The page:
October 05, 2022 – Wednesday
Isaiah 43:3 NIV
3 For I am the Lord your God, the Holy One of Israel, your Savior; I give Egypt for your ransom, Cush and Seba in your stead.
Isaiah 43:3 NASB
3 For I, the Lord, am your God, the Holy One of Israel, your savior. I give Egypt as ransom for you, Ethiopia and Seba in exchange for you.
I was directed to Isaiah 43 after I read Pastor Robert Jeffress’ comments on 43:2 as reassurance for those in hurricane ravaged Florida, 2 When you pass through the waters, I will be with you; and when you pass through the rivers, they will not sweep over you. When you walk through the fire, you will not be burned; the flames will not set you ablaze. But going to Isaiah 43:3 I was captivated by the LORD describing Himself as Israel’s Savior and that He gave Egypt for Israel’s ransom. All very much like how Jesus would be the world’s Savior and how He would be given for all of mankind’s ransom with His crucifixion.
Reading through the entire chapter, it became very apparent God is saying He is Israel’s Savior and that He alone is their savior. Further He will forgive their sins. Moving into the next chapter He promises to pour His spirit upon Israel while rebuking the foolishness of anyone worshipping false gods. God will redeem Israel and restore Jerusalem.
To make sense of this it helps to know Isaiah is divided into three parts. The first includes chapters 1-39 deals with all the idolatry and iniquities of Israel, Judah, and the nearby nations in the 8th century BC. The second includes chapters 40-55 and is a message of real hope and comfort for those exiled from Judah. Isaiah prophesied their downfall and exile over a century prior to it happening. This is the section we are in today. The last section, chapters 56-66 is a message for the post-exilic nation to rebuild all that was lost. Quick note: chapter 53 is an explicit prophesy about Jesus and how He would die for our sins.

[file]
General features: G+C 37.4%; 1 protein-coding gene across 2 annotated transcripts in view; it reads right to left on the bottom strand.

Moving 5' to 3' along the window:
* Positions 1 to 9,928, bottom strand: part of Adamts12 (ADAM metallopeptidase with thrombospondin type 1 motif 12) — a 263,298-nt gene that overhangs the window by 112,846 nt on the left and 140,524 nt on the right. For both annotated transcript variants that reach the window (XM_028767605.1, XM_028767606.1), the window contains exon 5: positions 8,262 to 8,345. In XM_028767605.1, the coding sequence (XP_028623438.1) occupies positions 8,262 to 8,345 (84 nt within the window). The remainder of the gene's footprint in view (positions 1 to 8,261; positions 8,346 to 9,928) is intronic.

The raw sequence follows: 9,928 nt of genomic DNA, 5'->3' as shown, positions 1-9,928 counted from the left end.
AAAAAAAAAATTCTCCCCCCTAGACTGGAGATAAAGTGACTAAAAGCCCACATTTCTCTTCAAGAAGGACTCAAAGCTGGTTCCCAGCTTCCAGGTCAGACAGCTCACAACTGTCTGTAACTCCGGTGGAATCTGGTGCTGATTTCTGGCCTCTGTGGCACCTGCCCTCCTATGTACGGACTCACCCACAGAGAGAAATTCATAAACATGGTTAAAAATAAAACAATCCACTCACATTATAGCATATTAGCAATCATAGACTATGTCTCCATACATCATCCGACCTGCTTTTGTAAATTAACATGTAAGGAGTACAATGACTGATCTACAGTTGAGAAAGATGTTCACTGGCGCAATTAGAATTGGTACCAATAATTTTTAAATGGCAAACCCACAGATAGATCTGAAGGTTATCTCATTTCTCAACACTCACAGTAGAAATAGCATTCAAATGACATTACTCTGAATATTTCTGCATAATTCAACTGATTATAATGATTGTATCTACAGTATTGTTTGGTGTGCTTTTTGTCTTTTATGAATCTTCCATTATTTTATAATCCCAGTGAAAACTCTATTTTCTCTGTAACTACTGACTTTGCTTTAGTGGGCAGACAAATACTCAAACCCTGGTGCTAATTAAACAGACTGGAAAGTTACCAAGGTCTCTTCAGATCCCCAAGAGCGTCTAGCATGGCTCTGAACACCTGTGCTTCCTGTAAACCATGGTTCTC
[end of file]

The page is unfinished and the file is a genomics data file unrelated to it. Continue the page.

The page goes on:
Now back to verse 43:3, Isaiah gives us a picture of God surrendering Egypt and other nations to Cyrus as if they were a price paid to him for liberating the Jews from Babylon. The Pulpit Commentary makes the unusual note that God had His eye fixed on the deliverance of Israel out of the double captivity of sin and of Babylon. He was also giving up Egypt, Ethiopia and Seba as compensation for letting them go. What all this tells us is that God was in the business of salvation long before Jesus joined us on earth. All this was preparatory for the time when salvation would come to the world and not just Israel. Psalm 117 foresaw this day as well when all the nations would praise God, 1 Praise the Lord, all you nations; extol him, all you peoples. 2 For great is his love toward us, and the faithfulness of the Lord endures forever.
Bottom Line: We can and should trust in God no matter our circumstances. In doing so we can take Paul’s words to heart in Philippians 4:12 where he wrote, I know what it is to be in need, and I know what it is to have plenty. I have learned the secret of being content in any and every situation, whether well fed or hungry, whether living in plenty or in want.
Prayer: Heavenly Father, You continue to reveal Yourself as a loving and patient God waiting on those who will one day follow You and Your Son Jesus. Thank You for Your incredible mercy and grace. – In Jesus’ Name. Amen.
Riley D. Driver – Pastor
Calvary Chapel of Dayton